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Special Issue "Remote Sensing in Precision Agriculture"

A special issue of Remote Sensing (ISSN 2072-4292).

Deadline for manuscript submissions: closed (31 July 2016).

Special Issue Editor

Guest Editor
Dr. Mutlu Ozdogan

Center for Sustainability and the Global Environment, University of Wisconsin-Madison, Madison, WI, 53726 USA
Website | E-Mail
Fax: +1 608 265 4113
Interests: agriculture; image analysis; spatial analysis; geography; food security; irrigation; hydrology

Special Issue Information

Dear Colleagues,

Precision agriculture (PA)–defined as a set of technologies that combines acquisition, analysis, management, and delivery of information to help make site-specific decisions, with the ultimate goal of optimizing production–will play an important role in addressing this grand challenge. At the heart of the evolving tools, technologies, and information management strategies found in precision agriculture is remote sensing. However, the technology of capturing, analyzing, storing, and delivering the remotely sensed observations associated with precision agriculture is changing rapidly, thus making it difficult to keep up with the ever-expanding volume of scientific research. It is time to take stock of the current state-of-the-art in the remote sensing associated with precision agriculture.

A total of 25 papers are published, e.g.,

Tilly, N.; et al. Fusion of Plant Height and Vegetation Indices for the Estimation of Barley Biomass. Remote Sens. 2015, 7, 11449–11480.
Mesas-Carrascosa, F.-J.; et al. Assessing Optimal Flight Parameters for Generating Accurate Multispectral Orthomosaicks by UAV to Support Site-Specific Crop Management. Remote Sens. 2015, 7, 12793-12814.
Gonzalez-Dugo, V.; et al. Using High-Resolution Hyperspectral and Thermal Airborne Imagery to Assess Physiological Condition in the Context of Wheat Phenotyping. Remote Sens. 2015, 7, 13586-13605.

Dr. Mutlu Ozdogan
Guest Editor

Published Papers (25 papers)

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Open AccessArticle
Regionalization of Uncovered Agricultural Soils Based on Organic Carbon and Soil Texture Estimations
Remote Sens. 2016, 8(11), 927; https://doi.org/10.3390/rs8110927
Received: 13 July 2016 / Revised: 30 October 2016 / Accepted: 3 November 2016 / Published: 8 November 2016
Cited by 8 | PDF Full-text (4747 KB) | HTML Full-text | XML Full-text
Abstract
The determination of soil texture and organic carbon across agricultural areas provides important information to derive soil condition. Precise digital soil maps can help to till agricultural fields with more accuracy, greater cost-efficiency and better environmental protection. In the present study, the laboratory [...] Read more.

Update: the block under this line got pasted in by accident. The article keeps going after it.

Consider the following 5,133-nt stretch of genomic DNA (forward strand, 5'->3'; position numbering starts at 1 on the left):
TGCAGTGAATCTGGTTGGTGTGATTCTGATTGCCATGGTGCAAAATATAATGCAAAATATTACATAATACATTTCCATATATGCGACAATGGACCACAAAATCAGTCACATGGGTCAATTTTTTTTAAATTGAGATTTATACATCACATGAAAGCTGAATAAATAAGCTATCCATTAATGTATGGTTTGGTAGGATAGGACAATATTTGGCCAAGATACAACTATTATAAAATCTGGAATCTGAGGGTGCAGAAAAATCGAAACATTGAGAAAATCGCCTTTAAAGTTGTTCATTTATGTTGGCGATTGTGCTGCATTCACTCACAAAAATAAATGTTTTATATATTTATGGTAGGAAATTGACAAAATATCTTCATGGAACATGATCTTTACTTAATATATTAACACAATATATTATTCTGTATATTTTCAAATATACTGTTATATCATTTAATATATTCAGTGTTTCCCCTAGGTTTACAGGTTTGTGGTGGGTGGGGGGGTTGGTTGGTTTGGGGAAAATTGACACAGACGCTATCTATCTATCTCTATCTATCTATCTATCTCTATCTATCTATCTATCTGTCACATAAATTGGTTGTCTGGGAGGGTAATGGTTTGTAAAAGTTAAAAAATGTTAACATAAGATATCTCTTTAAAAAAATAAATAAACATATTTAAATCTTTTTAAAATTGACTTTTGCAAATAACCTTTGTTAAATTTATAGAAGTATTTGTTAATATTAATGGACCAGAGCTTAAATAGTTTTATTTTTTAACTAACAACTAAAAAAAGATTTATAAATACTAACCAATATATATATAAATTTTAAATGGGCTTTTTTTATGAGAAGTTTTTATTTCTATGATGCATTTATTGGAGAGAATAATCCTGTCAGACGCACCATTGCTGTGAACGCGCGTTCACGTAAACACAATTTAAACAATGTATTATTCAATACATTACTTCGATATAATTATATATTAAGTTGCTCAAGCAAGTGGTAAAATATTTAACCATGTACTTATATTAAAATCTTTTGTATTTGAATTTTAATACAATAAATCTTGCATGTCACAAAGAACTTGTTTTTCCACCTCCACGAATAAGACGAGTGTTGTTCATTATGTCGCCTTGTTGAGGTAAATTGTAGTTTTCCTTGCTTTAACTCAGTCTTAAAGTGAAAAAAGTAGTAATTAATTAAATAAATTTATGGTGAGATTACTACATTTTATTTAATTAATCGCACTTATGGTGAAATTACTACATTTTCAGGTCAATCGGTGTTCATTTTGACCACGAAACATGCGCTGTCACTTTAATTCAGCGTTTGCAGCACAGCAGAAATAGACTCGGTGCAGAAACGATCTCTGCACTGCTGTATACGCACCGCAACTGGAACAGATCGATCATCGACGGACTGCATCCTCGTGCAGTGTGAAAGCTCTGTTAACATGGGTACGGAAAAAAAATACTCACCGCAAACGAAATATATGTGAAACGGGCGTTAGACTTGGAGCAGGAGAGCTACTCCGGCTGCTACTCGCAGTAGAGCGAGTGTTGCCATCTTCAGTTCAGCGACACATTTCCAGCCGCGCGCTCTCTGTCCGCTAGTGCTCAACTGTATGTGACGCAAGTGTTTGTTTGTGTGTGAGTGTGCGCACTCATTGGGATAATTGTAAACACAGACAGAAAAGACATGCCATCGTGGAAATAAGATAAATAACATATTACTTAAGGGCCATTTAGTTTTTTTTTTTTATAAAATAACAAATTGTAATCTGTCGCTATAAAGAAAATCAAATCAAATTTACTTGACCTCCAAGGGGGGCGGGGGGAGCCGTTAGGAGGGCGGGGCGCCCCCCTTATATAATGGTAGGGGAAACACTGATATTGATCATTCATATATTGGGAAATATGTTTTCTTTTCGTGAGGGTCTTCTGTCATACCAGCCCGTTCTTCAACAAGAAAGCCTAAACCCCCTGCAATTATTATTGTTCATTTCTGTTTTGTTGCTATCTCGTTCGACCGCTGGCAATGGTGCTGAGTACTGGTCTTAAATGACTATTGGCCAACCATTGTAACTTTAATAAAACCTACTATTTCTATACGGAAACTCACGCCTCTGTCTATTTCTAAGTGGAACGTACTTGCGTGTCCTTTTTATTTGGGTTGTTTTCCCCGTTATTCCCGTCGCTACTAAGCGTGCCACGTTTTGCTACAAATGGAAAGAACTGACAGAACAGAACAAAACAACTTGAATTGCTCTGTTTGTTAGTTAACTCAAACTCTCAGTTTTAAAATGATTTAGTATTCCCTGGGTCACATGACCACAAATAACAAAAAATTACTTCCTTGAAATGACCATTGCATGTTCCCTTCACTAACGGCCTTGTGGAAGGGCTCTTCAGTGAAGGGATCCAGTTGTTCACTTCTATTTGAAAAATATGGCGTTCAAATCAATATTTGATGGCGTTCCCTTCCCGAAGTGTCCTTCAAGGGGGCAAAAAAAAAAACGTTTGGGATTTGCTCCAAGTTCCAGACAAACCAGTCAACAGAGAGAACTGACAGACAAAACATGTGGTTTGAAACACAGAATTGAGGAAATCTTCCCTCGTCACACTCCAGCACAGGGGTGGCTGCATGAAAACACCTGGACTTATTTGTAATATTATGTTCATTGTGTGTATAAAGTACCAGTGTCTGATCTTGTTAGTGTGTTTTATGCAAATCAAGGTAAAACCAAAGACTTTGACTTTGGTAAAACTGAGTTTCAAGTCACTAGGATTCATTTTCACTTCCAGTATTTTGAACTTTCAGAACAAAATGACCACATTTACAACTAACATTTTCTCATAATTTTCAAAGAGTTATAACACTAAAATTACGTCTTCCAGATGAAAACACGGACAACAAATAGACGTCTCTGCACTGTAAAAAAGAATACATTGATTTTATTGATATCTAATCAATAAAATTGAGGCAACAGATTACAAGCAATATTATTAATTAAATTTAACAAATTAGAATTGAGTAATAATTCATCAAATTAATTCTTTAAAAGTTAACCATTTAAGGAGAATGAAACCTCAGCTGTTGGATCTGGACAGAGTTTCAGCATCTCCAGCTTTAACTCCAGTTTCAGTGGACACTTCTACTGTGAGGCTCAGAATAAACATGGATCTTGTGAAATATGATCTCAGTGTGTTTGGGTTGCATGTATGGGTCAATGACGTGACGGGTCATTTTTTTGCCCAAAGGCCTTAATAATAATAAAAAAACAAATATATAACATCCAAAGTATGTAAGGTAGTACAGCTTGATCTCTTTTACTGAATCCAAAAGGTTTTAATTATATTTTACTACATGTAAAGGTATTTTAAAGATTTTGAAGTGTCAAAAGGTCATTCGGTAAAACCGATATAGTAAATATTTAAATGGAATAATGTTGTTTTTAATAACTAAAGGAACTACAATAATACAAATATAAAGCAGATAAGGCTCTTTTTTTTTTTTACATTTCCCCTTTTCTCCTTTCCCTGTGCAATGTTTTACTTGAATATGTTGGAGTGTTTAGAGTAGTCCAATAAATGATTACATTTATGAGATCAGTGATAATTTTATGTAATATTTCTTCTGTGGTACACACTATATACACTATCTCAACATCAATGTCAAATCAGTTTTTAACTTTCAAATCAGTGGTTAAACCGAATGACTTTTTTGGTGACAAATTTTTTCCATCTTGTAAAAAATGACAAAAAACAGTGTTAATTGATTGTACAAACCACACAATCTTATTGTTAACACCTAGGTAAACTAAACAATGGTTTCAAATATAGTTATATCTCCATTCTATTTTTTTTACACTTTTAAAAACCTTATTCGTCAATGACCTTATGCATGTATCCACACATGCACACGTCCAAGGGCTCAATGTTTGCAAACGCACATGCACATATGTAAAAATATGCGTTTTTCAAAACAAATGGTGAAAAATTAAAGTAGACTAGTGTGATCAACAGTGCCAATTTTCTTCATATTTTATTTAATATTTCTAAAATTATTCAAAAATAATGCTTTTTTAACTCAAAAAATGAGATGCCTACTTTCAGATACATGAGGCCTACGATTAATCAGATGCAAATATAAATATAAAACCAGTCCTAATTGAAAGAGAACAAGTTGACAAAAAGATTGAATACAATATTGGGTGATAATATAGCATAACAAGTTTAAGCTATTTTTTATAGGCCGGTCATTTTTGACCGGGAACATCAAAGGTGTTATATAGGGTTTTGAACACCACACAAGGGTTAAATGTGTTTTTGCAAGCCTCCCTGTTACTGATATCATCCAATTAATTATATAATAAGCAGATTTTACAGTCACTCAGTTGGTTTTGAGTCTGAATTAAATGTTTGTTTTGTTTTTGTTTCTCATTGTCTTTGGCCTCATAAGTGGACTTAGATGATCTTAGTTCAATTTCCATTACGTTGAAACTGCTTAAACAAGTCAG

The determination of soil texture and organic carbon across agricultural areas provides important information to derive soil condition. Precise digital soil maps can help to till agricultural fields with more accuracy, greater cost-efficiency and better environmental protection. In the present study, the laboratory analysis of sand, silt, clay and soil organic carbon (SOC) content was combined with hyperspectral image data to estimate the distribution of soil texture and SOC across an agricultural area. The aim was to identify regions with similar soil properties and derive uniform soil regions based on this information. Soil parameter data and corresponding laboratory spectra were used to calibrate cross-validated (leave-one-out) partial least squares regression (PLSR) models, resulting in robust models for sand (R2 = 0.77, root-mean-square error (RMSE) = 5.37) and SOC (R2 = 0.89, RMSE = 0.27), as well as moderate models for silt (R2 = 0.62, RMSE = 5.46) and clay (R2 = 0.53, RMSE = 2.39). The regression models were applied to Airborne Imaging Spectrometer for Applications DUAL (aisaDUAL) hyperspectral image data to spatially estimate the concentration of these parameters. Afterwards, a decision tree, based on the Food and Agriculture Organization (FAO) soil texture classification scheme, was developed to determine the soil texture for each pixel of the hyperspectral airborne data. These soil texture regions were further refined with the spatial SOC estimations. The developed method is useful to identify spatial regions with similar soil properties, which can provide a vital information source for an adapted treatment of agricultural fields in terms of the necessary amount of fertilizers or water. The approach can also be adapted to wider regions with a larger sample size to create detailed digital soil maps (DSMs). Further, the presented method should be applied to future hyperspectral satellite missions like Environmental Mapping and Analysis Program (EnMap) and Hyperspectral Infrared Imager (HyspIRI) to cover larger areas in shorter time intervals. Updated DSMs on a regular basis could particularly support precision farming aspects. Full article
(This article belongs to the Special Issue Remote Sensing in Precision Agriculture)
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Open AccessArticle
Mid-Season High-Resolution Satellite Imagery for Forecasting Site-Specific Corn Yield
Remote Sens. 2016, 8(10), 848; https://doi.org/10.3390/rs8100848